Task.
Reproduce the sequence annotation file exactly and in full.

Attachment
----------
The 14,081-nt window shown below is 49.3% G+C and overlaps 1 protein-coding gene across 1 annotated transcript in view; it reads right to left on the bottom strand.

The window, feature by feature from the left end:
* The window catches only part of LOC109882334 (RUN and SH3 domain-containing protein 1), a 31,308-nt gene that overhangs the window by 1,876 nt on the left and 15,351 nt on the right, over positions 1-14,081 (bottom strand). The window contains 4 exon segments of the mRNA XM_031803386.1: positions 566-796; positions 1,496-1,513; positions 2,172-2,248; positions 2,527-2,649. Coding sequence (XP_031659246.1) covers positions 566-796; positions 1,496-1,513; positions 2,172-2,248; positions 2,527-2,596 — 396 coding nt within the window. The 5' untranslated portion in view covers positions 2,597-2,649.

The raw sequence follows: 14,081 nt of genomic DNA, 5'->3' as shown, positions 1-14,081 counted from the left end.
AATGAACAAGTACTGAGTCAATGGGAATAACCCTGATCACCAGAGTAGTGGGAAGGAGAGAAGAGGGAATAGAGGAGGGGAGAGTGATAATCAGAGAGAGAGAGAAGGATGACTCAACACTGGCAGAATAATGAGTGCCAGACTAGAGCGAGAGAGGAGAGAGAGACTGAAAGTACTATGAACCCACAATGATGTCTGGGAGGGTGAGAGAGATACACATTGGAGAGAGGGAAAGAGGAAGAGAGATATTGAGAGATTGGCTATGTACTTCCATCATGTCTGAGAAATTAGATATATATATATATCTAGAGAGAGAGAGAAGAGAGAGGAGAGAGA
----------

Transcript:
The 14,081-nt window shown below is 49.3% G+C and overlaps 1 protein-coding gene across 1 annotated transcript in view; it reads right to left on the bottom strand.

The window, feature by feature from the left end:
* The window catches only part of LOC109882334 (RUN and SH3 domain-containing protein 1), a 31,308-nt gene that overhangs the window by 1,876 nt on the left and 15,351 nt on the right, over positions 1-14,081 (bottom strand). The window contains 4 exon segments of the mRNA XM_031803386.1: positions 566-796; positions 1,496-1,513; positions 2,172-2,248; positions 2,527-2,649. Coding sequence (XP_031659246.1) covers positions 566-796; positions 1,496-1,513; positions 2,172-2,248; positions 2,527-2,596 — 396 coding nt within the window. The 5' untranslated portion in view covers positions 2,597-2,649.

The raw sequence follows: 14,081 nt of genomic DNA, 5'->3' as shown, positions 1-14,081 counted from the left end.
AATGAACAAGTACTGAGTCAATGGGAATAACCCTGATCACCAGAGTAGTGGGAAGGAGAGAAGAGGGAATAGAGGAGGGGAGAGTGATAATCAGAGAGAGAGAGAAGGATGACTCAACACTGGCAGAATAATGAGTGCCAGACTAGAGCGAGAGAGGAGAGAGAGACTGAAAGTACTATGAACCCACAATGATGTCTGGGAGGGTGAGAGAGATACACATTGGAGAGAGGGAAAGAGGAAGAGAGATATTGAGAGATTGGCTATGTACTTCCATCATGTCTGAGAAATTAGATATATATATATATCTAGAGAGAGAGAGAAGAGAGAGGAGAGAGA